Scripps National Spelling Bee to Return This Summer After 2020 Event Was Canceled Due to COVID-19
The spelling bee finals, which normally are held in Washington, D.C., will take place on July 8 at ESPN Wide World of Sports Complex at Walt Disney World Resort
Have you heard the buzz? The Scripps National Spelling Bee is back!
After the 2020 event was canceled due to COVID-19, the annual, nationally televised youth spelling competition is set to return this summer, with a slimmed-down finals airing from the ESPN Wide World of Sports Complex at Walt Disney World.
Ten to 12 finalists will travel to Florida for the final round, which will be broadcast live on ESPN2 July 8. The finals will follow three preliminary, quarterfinal and semifinal rounds, held virtually over a course of several weeks as opposed to during the competition's usual in-person "Bee Week."
This year's finals format, while face to face, boasts a vast change from the usual process — which sees many more spellers competing from the stage at a hotel or convention center in Washington, D.C. — in an effort to avoid spreading the virus.
"The decision to limit the in-person portion of the competition to no more than 12 spellers was made in consideration of the health and safety of participants, their families and everyone involved in the event's production as the country continues to combat the COVID-19 pandemic," according to a Monday press release.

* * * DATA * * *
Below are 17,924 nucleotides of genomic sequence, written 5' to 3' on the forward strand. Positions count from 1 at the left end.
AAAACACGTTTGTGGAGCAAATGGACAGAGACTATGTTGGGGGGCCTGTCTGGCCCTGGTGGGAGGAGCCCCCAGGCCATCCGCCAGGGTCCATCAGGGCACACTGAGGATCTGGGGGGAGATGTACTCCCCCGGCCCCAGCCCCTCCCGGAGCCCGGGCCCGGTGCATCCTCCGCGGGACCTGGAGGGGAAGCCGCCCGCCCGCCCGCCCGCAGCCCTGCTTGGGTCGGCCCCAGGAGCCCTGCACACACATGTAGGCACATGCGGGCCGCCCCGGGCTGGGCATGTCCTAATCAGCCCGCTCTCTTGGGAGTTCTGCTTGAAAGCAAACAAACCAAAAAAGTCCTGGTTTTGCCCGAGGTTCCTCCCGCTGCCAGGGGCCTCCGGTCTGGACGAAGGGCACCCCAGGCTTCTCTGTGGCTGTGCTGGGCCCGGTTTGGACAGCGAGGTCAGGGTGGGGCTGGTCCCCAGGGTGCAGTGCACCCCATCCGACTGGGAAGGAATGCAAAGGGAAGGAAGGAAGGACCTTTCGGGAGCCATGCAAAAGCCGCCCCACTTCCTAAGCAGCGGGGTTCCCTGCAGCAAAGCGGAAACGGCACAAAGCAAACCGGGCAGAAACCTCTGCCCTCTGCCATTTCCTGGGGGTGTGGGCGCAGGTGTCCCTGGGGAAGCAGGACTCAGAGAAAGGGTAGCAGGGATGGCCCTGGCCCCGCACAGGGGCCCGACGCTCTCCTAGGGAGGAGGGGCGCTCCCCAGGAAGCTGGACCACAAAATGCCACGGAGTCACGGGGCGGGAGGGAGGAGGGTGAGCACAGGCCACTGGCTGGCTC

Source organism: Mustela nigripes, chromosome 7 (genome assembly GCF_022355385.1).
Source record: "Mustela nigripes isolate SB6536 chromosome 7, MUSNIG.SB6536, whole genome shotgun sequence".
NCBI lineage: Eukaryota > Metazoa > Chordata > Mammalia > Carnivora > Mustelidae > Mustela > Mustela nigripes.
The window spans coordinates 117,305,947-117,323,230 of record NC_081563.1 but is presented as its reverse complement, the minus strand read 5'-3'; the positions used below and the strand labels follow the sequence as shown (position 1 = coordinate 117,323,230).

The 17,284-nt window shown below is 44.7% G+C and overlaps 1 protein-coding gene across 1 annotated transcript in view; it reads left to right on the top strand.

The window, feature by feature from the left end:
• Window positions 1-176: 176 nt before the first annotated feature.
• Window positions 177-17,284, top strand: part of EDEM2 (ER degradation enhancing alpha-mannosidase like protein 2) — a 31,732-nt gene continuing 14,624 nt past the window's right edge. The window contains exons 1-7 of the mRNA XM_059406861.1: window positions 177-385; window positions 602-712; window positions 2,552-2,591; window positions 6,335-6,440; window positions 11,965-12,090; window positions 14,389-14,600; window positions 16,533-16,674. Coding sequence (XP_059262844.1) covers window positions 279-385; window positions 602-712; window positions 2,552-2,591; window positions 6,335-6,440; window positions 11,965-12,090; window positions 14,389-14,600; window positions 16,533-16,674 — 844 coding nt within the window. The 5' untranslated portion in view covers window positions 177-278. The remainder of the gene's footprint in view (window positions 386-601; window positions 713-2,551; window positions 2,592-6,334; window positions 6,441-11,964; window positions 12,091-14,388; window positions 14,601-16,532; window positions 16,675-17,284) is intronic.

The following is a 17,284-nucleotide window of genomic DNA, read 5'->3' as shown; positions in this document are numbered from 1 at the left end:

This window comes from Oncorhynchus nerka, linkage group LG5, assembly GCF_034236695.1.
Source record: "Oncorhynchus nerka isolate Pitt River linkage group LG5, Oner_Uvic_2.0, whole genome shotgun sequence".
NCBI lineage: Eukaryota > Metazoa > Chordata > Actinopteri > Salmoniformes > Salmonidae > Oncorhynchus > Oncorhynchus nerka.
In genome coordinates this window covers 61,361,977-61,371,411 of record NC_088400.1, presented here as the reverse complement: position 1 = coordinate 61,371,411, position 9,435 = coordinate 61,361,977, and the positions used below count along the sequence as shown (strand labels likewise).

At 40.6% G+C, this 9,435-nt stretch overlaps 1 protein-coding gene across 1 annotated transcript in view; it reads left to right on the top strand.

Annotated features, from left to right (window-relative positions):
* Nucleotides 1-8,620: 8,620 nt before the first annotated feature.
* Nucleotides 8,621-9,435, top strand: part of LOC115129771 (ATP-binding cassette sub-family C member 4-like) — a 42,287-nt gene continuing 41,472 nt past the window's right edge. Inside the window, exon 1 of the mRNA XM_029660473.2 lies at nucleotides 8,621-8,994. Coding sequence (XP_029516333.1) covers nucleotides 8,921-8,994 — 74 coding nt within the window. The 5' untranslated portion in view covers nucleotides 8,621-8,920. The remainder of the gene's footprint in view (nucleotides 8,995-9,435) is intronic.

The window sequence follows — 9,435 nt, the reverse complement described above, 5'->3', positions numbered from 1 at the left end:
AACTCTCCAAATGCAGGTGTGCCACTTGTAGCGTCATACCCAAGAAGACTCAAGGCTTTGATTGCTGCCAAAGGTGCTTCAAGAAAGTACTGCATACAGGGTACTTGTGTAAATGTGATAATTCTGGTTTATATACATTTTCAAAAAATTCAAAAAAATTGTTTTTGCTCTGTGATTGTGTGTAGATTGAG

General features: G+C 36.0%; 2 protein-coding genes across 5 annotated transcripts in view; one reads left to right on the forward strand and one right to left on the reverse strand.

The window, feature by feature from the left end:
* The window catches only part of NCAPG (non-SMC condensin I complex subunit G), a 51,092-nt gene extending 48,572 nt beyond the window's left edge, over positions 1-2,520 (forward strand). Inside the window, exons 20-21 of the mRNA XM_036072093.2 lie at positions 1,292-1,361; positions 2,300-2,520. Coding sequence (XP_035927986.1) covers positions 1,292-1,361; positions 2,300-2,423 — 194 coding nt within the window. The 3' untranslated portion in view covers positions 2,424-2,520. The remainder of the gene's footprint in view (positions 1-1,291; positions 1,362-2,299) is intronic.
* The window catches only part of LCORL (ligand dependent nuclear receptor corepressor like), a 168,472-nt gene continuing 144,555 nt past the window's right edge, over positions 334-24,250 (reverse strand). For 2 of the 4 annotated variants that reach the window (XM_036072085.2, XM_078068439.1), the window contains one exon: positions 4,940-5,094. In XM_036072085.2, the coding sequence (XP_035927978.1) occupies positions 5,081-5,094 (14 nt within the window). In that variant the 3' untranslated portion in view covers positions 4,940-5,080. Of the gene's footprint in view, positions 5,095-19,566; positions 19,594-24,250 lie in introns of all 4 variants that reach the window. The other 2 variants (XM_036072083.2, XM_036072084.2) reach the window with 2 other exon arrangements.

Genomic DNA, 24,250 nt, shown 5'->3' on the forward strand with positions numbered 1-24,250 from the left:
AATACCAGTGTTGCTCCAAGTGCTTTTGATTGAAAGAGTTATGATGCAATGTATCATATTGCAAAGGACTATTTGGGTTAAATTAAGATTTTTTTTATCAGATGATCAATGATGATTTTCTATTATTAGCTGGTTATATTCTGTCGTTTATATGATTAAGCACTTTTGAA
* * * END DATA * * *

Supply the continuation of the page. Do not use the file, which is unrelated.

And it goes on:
It went on, "The in-person portion of the competition ... will follow protocols based on guidance from health authorities, including the Centers for Disease Control and Prevention, for social distancing and masking."
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After the 2020 bee (which normally takes place in late May/early June) was postponed last March, officials said the following month that they couldn't reschedule because "there is no clear path to safely set a new date in 2020."
"Our thoughts immediately go to our spellers and their families," said Paige Kimble, executive director of the bee, in a statement at the time. "The students have dedicated time and effort to their passion for learning. They should be proud of all they have accomplished by winning spelling bees at the classroom, school and regional level."
Added Kimble, "Nevertheless, our first priority has to be the health and well-being of our spellers and their families and the hundreds of staff and spectators that come together for Bee Week."
It marked the first time the spelling bee — which began in 1925 — had been called off since 1945 during World War II.
Adam Symson, president and CEO of The E.W. Scripps Company, said in the Monday release, "Since its beginnings nearly 100 years ago, the Scripps National Spelling Bee and its spellers have inspired audiences across the globe with a compelling combination of academic excellence and engaging entertainment."
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"Now, as the world continues to adapt to an ongoing pandemic, Scripps is committed to reimagining the beloved competition in a way that safely allows our exceptional spellers to continue this iconic tradition on the national stage," he added.
In 2019, the bee saw an unprecedented outcome when eight contestants tied to win. After 17 rounds, Jacques Bailly, the event's announcer, said that the competition would end after 20 rounds, and anyone who spelled three more words correctly would be crowned co-champions.
Among the winning words were "auslaut," "erysipelas," "bougainvillea," "aiguillette" and "pendeloque."